Note that the image used as input scene contains 7 times more pixels in the across-track direction than the recorded image. This allows to simulate subpixel details (across-track) in the scene that is being depicted.

4.5.

Errors in the Recorded Images

Due to spatial misregistration (keystone and PSF differences), there will be errors in the recorded spectra. We want to estimate the size of these errors.

For a given spatial pixel, the true spectrum is a straight horizontal line, as shown in Fig. 8(a). This is because the input scene is identical in all spectral channels. How high or low this line lies depends on the content of that scene pixel. The corresponding true spectrum in the final data cube (also a horizontal line) may lie at a somewhat different height due to optical blur that causes leakage of the content of neighboring scene pixels into the pixel of interest [Fig. 8(b), red line]. This difference in height does not reflect an actual error in the spectrum. The recorded spectrum is still correct, i.e., the spectral integrity is preserved. However, due to the presence of keystone and PSF variations across spectral channels, the actual value recorded in different channels [red dots in Fig. 8(b)] will deviate from the true value (red line). This deviation represents actual errors in the recorded spectrum.

Fig. 8

Example of (a) true spectrum (blue line) in input scene versus (b) true (red line) and recorded (red dots) spectrum in the final data cube.

OE_59_8_084103_f008.png

The relative error ΔEmi for spatial pixel #m in spectral channel #i is given by

Eq. (2)

ΔEmi=EmiE¯mE¯m,
where Emi is the energy recorded in spatial pixel #m in spectral channel #i and E¯m is the mean energy recorded in spatial pixel #m given by

Eq. (3)

E¯m=1Ii=1IEmi,
where I=21 is the number of spectral channels. The mean value E¯m is the true value, i.e., the value that would have been recorded in every spectral channel for pixel #m if there was no misregistration (keystone or PSF variations) in the system.

We can now calculate the standard deviation of the relative errors ΔEmstd for pixel #m

Eq. (4)

ΔEmstd=1Ii=1I(ΔEmi)2,
as well as the maximum relative error ΔEmmax for pixel #m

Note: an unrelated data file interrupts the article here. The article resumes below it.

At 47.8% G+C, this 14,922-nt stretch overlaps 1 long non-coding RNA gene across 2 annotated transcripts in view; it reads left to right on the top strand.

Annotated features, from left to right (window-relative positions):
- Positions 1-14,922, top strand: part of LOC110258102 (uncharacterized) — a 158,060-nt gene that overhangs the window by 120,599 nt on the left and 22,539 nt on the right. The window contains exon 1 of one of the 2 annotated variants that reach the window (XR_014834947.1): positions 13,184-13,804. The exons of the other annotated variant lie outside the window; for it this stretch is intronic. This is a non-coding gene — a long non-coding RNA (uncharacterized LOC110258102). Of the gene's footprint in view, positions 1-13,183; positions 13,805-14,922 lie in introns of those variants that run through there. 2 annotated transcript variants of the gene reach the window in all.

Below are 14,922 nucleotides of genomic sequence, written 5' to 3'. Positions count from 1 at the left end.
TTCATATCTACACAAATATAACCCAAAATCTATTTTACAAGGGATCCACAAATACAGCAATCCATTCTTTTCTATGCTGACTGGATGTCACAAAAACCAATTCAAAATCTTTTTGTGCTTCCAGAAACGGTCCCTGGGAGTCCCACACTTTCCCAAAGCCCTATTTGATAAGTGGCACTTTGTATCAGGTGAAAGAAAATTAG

Eq. (5)

ΔEmmax=12·EmmaxEmminE¯m,
where Emmin and Emmax are the minimum and maximum energies recorded across all spectral channels for pixel #m.

For each camera, we have determined the maximum relative error ΔEmax among all pixels in the image

Eq. (6)

ΔEmax=max(ΔEmmax),m=1,2,,M,
where M is the total number of pixels in the image. We have also calculated the mean of the standard deviation of the relative errors ΔE¯ across all pixels in the image

Eq. (7)

ΔE¯=1Mm=1MΔEmstd.

4.6.

Simulated Point Source Measurements for Camera Characterization

The two characterization methods 1 and 2 require point source measurements in order to predict misregistration errors for a camera. We have, therefore, simulated point source measurements for all the cameras listed in Table 1.

The point source measurements are performed by moving a (simulated) point source in small steps across the pixel of interest in the across-track direction. In the simulations, we use 21 steps per pixel. Keystone and PSF variations across spectral channels are added to the input before recording into the final data cube. The measurements start and end well outside the pixel of interest in order to capture the whole SPSF. The SPSF will be used as a basis for the misregistration calculations by methods 1 and 2. Note that method 1 requires that the whole SPSF is captured, whereas method 2 only requires the part of the SPSF that is inside the pixel of interest to be captured.

4.7.

Misregistration: Method 1

Method 1 is based on point source measurements and the calculations are performed directly on the resulting SPSFs.6 The SPSFs are normalized to 1 in each channel, i.e., for every point source position, the total energy recorded in a given channel is normalized to 1. When referring to recorded energy in the equations below, this is always the underlying assumption.

The misregistration ΔEmij between spectral channels #i and #j for spatial pixel #m (the pixel of interest) is calculated from

Eq. (8)

ΔEmij=12k=1N|EmkiEmkj|·Δx.
Here N is the number of point source positions where Emki, Emkj>0, Emki is the energy recorded in spatial pixel #m in spectral channel #i when the point source is at position #k, and Δx=1/K where K=21 is the total number of point source positions per pixel. Note that Emki is the same as (is equal to) the SPSF value in spectral channel #i for point source position #k, when pixel #m is the pixel of interest. The sum is taken over all point source positions where the SPSF has a value larger than zero.